|Non-compliance with our labour standards in the supply chain including health and safety, working hours, wages, forced labour and child labour, and freedom of association.||Our business have different modern slavery risks depending on various factors, including the level of human rights protection and enforcement in the countries where they we source from. With a high number of farmers our products come from in countries where the level of protection of human rights in regard to labour conditions is low, there is risk of harm to people. We also recognise that this risk also exists for suppliers based in Australia and have not ignored Australian suppliers in this exercise.|
|Non-compliance with broader human rights which can be connected to or indicative of modern slavery risk, including employee rights to equality, fair pay, safety and privacy.||We have identified that some level of discrimination based on gender, age, race, disability, sexual orientation, cultural background, religion, family responsibilities or other areas of potential difference is a potential risk in any business. Employee safety is our highest priority and while we are seeing the benefits of a relentless focus on making our workplaces safer, we acknowledge that if team members are injured at work, our safety performance still requires improvement. Privacy is also a material issue. We have systems and procedures in place to protect privacy but acknowledge that privacy protection requires ongoing significant resources.|
Actions taken to address modern slavery risks
We regularly undertake the following actions to mitigate the potential modern slavery risks in Table 1.
Table 2: Actions to mitigate potential modern slavery risks
|Potential Modern Slavery Risk||Actions to mitigate|
|Non-compliance with our labour standards in the supply chain including health and safety, working hours, wages, forced labour and child labour, and freedom of association.||Before we contract with a new supplier we assess its risk against our criteria. We regularly communicate our purchasing policy and our minimum requirements under our Ethical purchasing standards and elimination of modern slavery. We aim to build long-term direct relationships with suppliers to work with them to safeguard human rights. This may have a number of additional benefits. For example, a long-term relationship may provide increased certainty for their businesses, may lead to increased efficiencies and productivity, and may result in the delivery of enhanced services and products. We keep our buying and sourcing teams up-to-date on our ethical sourcing and human rights commitments and how their actions may impact workers’ rights. We train relevant employees on how to incorporate respect for human rights into all business decisions, making employees aware of the impact their actions can have on human rights.|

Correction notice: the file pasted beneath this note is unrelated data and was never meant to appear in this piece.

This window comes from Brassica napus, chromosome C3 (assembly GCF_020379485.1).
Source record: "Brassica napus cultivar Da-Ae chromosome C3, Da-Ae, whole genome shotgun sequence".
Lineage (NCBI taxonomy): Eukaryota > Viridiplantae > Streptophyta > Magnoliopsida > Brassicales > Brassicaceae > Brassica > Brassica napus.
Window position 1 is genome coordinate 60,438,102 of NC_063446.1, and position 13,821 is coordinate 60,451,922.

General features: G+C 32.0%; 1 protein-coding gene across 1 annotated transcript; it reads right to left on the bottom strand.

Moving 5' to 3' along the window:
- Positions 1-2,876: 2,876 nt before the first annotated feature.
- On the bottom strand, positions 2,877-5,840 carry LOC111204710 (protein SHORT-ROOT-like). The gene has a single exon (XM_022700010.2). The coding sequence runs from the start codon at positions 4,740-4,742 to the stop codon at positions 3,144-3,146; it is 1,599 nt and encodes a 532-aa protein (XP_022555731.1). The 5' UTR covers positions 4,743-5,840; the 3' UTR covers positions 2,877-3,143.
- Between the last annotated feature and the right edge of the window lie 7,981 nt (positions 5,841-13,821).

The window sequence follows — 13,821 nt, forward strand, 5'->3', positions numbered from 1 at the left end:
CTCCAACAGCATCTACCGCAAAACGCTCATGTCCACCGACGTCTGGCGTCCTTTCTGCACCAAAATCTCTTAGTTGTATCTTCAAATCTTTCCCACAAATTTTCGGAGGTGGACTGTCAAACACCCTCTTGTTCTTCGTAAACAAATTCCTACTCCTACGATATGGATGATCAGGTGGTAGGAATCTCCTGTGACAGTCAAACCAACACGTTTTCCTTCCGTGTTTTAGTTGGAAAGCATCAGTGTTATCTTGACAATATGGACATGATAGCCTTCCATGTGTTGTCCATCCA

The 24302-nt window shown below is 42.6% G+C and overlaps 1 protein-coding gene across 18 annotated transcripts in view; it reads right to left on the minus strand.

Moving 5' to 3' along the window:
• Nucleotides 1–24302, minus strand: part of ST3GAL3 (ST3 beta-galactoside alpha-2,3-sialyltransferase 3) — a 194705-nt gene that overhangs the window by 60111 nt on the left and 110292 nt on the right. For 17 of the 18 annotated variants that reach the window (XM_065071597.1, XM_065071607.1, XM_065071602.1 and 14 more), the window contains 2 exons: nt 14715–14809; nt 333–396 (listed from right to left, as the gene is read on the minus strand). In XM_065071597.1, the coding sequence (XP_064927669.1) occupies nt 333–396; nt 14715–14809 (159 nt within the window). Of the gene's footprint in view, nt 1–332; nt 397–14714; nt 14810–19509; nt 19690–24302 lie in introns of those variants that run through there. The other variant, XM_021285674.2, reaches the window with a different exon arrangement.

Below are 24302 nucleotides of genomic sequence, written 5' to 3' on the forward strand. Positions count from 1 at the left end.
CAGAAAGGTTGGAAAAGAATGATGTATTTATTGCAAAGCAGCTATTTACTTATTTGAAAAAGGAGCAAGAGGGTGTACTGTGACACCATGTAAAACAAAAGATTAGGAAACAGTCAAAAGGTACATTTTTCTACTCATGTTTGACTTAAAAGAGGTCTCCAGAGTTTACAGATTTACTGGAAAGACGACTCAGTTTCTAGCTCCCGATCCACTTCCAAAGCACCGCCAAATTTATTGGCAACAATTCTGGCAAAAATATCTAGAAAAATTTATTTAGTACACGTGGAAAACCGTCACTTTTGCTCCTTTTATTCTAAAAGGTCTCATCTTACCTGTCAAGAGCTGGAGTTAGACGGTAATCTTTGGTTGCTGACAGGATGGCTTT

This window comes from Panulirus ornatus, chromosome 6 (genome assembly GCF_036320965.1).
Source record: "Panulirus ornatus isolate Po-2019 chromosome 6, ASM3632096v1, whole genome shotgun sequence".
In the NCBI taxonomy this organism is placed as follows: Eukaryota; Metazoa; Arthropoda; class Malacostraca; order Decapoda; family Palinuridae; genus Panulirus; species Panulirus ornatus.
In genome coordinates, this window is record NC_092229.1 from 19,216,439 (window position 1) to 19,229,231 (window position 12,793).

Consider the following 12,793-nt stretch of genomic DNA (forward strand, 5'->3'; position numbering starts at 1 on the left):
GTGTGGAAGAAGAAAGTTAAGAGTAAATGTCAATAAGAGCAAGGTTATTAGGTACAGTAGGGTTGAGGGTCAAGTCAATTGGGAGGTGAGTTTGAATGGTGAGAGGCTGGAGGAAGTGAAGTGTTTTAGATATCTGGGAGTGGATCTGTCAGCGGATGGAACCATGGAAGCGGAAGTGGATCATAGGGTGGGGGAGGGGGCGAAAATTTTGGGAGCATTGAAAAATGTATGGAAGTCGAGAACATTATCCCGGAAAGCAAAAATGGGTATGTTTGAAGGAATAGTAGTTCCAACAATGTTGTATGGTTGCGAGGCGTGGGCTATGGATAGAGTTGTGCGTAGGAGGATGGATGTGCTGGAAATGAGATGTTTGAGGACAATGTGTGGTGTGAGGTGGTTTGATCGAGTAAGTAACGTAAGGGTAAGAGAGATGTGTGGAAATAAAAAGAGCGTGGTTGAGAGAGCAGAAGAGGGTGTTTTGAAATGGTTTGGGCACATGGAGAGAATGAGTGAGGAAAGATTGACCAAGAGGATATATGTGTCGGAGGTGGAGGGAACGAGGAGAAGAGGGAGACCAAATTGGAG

|Non-compliance with broader human rights which can be connected to or indicative of modern slavery risk, including employee rights to equality, fair pay, safety and privacy.||We have policies which incorporate the importance of “respect for the rights of all”, including our employees. P&R strives to create a work environment which is inclusive of all people regardless of gender, age, race, disability, sexual orientation, cultural background, religion, family responsibilities or other areas of potential difference. We also carry out a regular EEO training for all staff (Equal Employment Opportunity) with extended training focused on those in positions of leadership and management.|
Assessing the effectiveness of actions
P&R measure our performance in respect of ethical and sustainable practices through a number of mechanisms including:
Table 3: Evaluating our performance
|Training and capacity building||Everyone in the business is regularly trained to understand and comply with the minimum standard we expect. Those in leadership positions and within sourcing teams get further training to equip them to make the right decisions.|
|Complaint and grievance mechanics||We have feedback systems built in for stakeholders to raise concerns about unethical behavior including modern slavery risks within the business or its supply chains. This includes the ability to anonymously lodge the complaint.|
|Supplier engagement||We regularly engage our suppliers to ensure that they understand and undertake the required risk identification and mitigation activities within their businesses and supply chains to ensure human rights are protected.|
We are committed to continuous improvement and recognise we are on a journey to improve our modern slavery risk identification and mitigation. We are also a certified B Corporation and also ensure we meet criteria under this standard and are audited accordingly.
CEO & Founder
18th July 2019